Sørvågen is the perfect base for exploring the wild wonders of western Lofoten. This charming village offers more than just stunning views – it’s the starting point for some of the best hikes in the region.

From here, you can trek to the summit of Munkebu, where the panoramic vistas will reward every step of your journey.

But it’s not all about the trails. Sørvågen is also home to the Lofoten Stockfish Museum, where you can dive deep into the history of Norway’s iconic dried fish.

And for the tech enthusiasts, the Telecommunication Museum provides a fascinating look at the evolution of communication in these remote islands. Sørvågen blends natural splendor with intriguing history, making it a must-visit on your Lofoten itinerary.

📍 Top-rated places to stay in Sørvågen:

Å: The End of the Road, But the Start of an Adventure

Lofoten tours: Å in lofoten on a dark night with light sifting through the cloud cover at the calm water and red wooden cottages

Last but certainly not least, we arrive at Å – yes, that’s its full name. This village marks the end of the E10 road and the Lofoten archipelago, but it’s where your adventure truly begins.

Å is a living museum of fishing history, with the Norwegian Fishing Village Museum offering insights into the traditional coastal lifestyle.

But Å isn’t just for history buffs. This village is surrounded by some of the most stunning landscapes in Lofoten, perfect for hiking, photography, and just soaking in the natural beauty.

Don’t miss the chance to walk the scenic trail to Lake Ågvatnet or enjoy a boat trip in the nearby fjords. Å may be the end of the road, but it’s the perfect place to wrap up your Lofoten adventure with memories that will last a lifetime.

📍 Top-rated places to stay in Å in Lofoten:

FAQ Lofoten Tours

How Do I Get To The Lofoten Islands In Norway?

📍 TravelToNorway Tip: When in Lofoten, stay in a rorbu, an old fisherman cottage retailored to suit visitors, with modern amenities while keeping the traditional charm!

You have several options to get to the Lofoten Islands in Norway. You can fly from Oslo to Svolvær or Leknes airports in Lofoten. It is also possible to fly to Bodø on the mainland, and drive from there if you want to visit as a road trip.

From Bodø, you can also take the 3.5-hour ferry across the water to Moskenes or the Nordlandsekspressen bus from Bodø to Svolvær (3 hours 45 minutes).

You can also choose to take the Hurtigruten or Havila coastal cruise lines, which starts in Bergen and travels all the way up past the North Cape.

These cruise lines dock at Svolvær almost every day between them.

What Is Lofoten Known For?

Lofoten is known for being an absolute eldorado for outdoors enthusiasts and nature lovers in the northern Arctic part of Norway both summer and winter.

Is It Always Light In Lofoten?

In the summer, yes, it is always light in Lofoten. The midnight sun season starts on the 27th of May, and lasts until the 17th of July every year.

What Is Normal Lofoten Tours Price?

As Norway, in general, has rather high price levels, and the Arctic region, in particular, is a challenging place for tours with weather, elements, and terrain, guided Lofoten tours are generally somewhat costly.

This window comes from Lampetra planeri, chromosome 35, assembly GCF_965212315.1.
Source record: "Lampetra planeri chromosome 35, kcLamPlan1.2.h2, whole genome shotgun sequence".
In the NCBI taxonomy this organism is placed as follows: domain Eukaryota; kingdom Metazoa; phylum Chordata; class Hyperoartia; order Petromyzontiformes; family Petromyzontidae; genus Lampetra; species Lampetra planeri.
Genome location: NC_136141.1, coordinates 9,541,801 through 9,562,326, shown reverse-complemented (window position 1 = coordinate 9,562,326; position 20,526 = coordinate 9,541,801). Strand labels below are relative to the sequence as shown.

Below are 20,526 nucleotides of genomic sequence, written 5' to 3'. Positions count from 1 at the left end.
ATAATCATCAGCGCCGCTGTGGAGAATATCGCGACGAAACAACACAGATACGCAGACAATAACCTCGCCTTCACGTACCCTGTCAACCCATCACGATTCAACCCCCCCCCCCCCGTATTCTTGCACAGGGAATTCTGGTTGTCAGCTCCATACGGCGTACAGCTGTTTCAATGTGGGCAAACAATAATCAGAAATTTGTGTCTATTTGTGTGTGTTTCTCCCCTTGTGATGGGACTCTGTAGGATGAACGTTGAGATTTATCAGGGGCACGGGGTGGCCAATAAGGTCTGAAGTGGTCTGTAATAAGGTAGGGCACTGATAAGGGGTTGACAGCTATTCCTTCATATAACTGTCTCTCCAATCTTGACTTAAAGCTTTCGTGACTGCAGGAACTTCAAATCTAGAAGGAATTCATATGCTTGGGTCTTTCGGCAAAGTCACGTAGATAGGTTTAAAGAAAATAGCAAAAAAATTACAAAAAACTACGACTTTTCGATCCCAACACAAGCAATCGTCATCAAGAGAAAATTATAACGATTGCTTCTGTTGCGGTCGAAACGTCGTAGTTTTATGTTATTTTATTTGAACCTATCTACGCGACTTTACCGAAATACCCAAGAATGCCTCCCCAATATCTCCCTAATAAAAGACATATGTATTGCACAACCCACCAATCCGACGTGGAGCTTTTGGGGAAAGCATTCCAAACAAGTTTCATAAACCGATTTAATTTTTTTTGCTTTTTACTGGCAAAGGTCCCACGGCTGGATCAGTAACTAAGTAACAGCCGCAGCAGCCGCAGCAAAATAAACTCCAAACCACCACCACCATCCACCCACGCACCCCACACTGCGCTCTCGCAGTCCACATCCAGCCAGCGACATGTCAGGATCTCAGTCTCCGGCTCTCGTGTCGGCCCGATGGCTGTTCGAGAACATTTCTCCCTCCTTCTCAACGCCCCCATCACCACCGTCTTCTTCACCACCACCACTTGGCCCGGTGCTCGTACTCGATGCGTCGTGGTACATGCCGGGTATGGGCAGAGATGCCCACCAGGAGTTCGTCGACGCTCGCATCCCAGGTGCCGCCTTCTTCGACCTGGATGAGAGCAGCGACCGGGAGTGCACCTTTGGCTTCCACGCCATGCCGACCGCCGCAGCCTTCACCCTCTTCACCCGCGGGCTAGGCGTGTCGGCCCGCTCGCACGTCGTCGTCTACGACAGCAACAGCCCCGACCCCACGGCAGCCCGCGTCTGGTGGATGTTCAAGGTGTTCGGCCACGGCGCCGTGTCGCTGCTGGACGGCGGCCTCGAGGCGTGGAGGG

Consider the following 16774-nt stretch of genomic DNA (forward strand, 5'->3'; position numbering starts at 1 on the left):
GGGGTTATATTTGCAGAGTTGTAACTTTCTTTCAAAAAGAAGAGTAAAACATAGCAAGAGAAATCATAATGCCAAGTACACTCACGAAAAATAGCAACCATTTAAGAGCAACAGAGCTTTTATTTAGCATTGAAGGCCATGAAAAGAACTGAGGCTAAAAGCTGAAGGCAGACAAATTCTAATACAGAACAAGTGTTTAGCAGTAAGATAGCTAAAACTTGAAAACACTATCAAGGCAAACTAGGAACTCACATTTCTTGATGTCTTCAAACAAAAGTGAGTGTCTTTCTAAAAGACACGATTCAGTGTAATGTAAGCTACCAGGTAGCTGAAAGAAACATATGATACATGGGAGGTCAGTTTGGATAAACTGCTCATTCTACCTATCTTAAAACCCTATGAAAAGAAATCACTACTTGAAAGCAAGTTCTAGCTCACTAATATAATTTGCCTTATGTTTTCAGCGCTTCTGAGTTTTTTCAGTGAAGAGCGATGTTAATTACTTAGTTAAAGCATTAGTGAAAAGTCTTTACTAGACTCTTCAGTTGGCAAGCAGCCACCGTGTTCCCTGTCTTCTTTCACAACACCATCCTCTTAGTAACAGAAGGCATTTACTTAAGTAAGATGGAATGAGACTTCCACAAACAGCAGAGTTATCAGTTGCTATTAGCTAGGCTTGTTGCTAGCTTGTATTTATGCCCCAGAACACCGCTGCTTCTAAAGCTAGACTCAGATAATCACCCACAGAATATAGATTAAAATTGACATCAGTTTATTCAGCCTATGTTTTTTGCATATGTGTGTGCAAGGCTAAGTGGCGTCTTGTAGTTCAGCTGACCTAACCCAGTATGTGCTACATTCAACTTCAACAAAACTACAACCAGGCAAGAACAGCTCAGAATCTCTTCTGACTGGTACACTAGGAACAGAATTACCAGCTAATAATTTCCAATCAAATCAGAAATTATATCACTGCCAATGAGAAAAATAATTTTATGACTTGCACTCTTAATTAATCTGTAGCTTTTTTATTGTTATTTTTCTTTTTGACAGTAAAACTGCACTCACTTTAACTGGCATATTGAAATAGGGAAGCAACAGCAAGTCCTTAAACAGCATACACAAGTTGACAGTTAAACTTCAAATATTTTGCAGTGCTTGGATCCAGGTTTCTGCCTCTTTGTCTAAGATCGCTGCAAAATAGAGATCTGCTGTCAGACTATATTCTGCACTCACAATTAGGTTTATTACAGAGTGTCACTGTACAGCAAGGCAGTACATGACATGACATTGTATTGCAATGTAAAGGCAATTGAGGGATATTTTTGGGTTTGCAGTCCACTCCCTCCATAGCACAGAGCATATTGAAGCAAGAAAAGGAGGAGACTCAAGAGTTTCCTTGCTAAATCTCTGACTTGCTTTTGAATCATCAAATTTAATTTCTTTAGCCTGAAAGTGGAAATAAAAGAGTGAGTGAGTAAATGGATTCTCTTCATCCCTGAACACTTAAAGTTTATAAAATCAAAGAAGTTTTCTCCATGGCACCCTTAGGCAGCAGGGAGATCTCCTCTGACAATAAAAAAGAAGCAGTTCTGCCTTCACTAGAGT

This is often to ensure that you have skilled guides who also have security training, as well as sturdy and safe gear and equipment.

Can I Do Lofoten Day Tours?

Yes, there are a variety of day tours and excursions you can join in Lofoten.

You can book online before your arrival if you prefer to plan your activities. You can also ask for assistance in the destinations you visit, and ask the locals and hotel or rorbu fisherman cabin staff for advice.

Quaint village with colorful wooden houses below majestic mountains with snow covered peaks in golden light from the low winter sun
Infinite views from the top of a mountain in Lofoten, Norway, of the mountain ranges and the vast sea bathed in sunlight under a pale blue winter sky

Wrap-Up Best Lofoten Tours & Activities

If there is one place I recommend you visit in Norway, it is Lofoten.

Famous among both locals and international travelers for its incredible scenery and adventures, it has a unique ambiance as an Arctic island community with wildlife, history, art, and even culinary experiences loved by everyone who visits.

Lofoten in summer vs Lofoten in winter will give you two very different experiences, so have a think about what you want to see!

Do you want the magic midnight sun in the summer, or the wild cold winter chasing the northern lights, the Aurora? Do you want wild adventures in the sea or the mountains, or try the cinnamon rolls in the bakery in Å, visiting art galleries and drive comfortably in a car?

Whatever holiday you want, you can have it in Lofoten. The only thing unavailable here is a big-city holiday; for that, you need to head further south!

Related blog posts:

9 Best Places To Stay In Lofoten Islands From A Native

Arctic Paradise Sands – Have You Heard About Utakleiv Lofoten Beach?

113+ Incredible Things To Do In Norway By Destination!

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  1. Nusfjord looks like a wonderful combination of history and outdoor adventures, definitely adding this to my list.

  2. It is stunning. Norway is on my bucket list. There is so much to do I’m going to need a lot of time there!